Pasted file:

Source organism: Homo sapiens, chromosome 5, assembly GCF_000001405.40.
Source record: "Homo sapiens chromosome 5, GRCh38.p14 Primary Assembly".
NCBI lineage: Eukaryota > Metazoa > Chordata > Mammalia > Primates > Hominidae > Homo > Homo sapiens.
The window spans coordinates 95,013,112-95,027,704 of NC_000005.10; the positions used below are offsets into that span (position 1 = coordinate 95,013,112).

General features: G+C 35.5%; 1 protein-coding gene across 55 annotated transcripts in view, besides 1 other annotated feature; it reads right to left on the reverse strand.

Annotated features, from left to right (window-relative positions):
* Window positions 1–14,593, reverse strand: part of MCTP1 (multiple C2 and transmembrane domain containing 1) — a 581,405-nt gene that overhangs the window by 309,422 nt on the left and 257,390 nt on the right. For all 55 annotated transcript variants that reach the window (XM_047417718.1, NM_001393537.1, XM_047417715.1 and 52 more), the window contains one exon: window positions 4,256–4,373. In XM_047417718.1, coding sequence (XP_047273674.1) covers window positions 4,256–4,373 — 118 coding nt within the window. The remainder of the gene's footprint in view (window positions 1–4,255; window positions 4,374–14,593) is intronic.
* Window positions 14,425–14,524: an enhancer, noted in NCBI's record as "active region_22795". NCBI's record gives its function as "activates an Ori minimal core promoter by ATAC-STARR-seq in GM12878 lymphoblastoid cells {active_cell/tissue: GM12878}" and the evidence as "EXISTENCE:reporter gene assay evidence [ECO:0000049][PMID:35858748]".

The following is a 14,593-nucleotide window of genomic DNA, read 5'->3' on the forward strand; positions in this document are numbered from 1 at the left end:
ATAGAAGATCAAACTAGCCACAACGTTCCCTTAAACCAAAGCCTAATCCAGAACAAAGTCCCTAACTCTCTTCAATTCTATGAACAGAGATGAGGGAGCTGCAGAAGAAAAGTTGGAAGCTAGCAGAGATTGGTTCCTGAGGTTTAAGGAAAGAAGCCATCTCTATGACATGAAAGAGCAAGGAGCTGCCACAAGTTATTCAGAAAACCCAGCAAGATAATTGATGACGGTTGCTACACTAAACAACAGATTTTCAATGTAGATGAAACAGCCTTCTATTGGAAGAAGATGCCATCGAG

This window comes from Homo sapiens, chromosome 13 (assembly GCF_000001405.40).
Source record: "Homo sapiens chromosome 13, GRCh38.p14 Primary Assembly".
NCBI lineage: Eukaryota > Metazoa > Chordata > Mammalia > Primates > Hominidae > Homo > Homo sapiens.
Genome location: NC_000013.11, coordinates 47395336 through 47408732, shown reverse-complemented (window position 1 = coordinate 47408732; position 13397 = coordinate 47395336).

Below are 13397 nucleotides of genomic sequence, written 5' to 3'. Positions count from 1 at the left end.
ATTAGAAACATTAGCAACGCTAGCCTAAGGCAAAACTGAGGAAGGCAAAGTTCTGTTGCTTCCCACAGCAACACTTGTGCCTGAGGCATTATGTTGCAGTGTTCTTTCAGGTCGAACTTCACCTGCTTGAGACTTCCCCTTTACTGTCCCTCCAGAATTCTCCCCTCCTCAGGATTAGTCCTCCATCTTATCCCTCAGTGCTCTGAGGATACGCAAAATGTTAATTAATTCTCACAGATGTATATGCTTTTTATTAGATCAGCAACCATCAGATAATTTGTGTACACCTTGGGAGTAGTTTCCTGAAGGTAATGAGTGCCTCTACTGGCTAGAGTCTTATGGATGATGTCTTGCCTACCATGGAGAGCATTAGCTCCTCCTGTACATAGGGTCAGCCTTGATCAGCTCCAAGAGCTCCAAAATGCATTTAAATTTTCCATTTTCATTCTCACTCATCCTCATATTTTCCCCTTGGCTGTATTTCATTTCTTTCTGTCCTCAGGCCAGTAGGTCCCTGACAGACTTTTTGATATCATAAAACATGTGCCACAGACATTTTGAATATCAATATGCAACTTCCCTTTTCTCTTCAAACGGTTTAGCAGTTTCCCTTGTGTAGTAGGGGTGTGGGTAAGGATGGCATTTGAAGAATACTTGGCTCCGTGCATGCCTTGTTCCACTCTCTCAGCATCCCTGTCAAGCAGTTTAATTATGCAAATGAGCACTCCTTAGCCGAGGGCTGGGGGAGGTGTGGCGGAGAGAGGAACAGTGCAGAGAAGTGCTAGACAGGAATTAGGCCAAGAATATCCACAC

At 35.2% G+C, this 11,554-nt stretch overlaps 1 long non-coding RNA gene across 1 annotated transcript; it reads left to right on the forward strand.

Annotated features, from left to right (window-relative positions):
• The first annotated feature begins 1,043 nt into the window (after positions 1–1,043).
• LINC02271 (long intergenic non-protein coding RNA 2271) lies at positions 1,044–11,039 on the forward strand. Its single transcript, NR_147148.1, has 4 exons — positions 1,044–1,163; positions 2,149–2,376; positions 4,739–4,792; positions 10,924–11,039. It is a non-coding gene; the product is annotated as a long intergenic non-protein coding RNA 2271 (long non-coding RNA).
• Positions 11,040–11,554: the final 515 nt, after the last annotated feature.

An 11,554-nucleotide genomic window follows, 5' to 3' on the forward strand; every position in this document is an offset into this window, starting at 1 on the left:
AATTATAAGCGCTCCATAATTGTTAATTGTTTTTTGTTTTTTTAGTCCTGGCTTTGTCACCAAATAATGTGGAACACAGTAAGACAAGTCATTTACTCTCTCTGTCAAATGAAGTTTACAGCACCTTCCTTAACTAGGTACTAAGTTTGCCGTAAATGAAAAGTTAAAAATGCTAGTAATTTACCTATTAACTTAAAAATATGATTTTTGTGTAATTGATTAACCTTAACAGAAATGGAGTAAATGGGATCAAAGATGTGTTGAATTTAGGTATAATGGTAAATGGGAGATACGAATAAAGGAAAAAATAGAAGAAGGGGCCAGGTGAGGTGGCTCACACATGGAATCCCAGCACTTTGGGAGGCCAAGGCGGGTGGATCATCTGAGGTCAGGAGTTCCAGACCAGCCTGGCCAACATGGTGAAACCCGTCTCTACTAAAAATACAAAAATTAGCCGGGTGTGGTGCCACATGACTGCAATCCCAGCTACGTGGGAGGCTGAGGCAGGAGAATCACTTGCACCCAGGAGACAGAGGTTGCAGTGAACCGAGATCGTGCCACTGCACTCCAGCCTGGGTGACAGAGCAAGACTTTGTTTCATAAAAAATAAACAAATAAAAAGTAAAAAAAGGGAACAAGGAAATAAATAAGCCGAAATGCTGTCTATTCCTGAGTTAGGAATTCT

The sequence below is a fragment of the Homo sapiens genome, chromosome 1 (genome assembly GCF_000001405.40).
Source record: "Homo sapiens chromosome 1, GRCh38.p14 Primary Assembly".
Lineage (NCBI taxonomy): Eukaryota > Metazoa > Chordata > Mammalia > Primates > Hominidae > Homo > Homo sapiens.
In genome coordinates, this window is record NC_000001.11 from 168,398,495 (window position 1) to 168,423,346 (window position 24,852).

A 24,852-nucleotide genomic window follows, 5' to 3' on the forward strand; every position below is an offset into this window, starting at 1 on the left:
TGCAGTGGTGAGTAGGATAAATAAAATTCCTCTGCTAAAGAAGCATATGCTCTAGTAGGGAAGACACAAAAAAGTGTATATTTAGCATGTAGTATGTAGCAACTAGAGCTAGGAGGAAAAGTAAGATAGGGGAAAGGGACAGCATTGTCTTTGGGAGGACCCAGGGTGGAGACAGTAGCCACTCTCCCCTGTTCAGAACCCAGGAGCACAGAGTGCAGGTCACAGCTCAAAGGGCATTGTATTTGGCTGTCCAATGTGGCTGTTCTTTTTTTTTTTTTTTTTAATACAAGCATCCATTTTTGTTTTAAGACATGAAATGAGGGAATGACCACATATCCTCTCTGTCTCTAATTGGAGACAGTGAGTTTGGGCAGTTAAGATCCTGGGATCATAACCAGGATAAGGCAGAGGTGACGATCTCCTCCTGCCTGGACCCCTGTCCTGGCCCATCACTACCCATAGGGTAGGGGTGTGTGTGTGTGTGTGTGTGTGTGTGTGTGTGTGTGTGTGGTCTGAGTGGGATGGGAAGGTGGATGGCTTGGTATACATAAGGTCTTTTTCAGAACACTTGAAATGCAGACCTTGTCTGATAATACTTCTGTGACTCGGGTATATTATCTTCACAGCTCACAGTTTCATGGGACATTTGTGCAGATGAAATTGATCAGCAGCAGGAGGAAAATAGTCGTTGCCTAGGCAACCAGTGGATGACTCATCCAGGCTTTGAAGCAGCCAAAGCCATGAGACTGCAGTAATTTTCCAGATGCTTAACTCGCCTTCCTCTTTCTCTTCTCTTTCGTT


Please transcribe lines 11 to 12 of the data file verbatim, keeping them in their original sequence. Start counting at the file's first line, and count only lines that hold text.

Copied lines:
This window comes from Homo sapiens, chromosome 13 (assembly GCF_000001405.40).
Source record: "Homo sapiens chromosome 13, GRCh38.p14 Primary Assembly".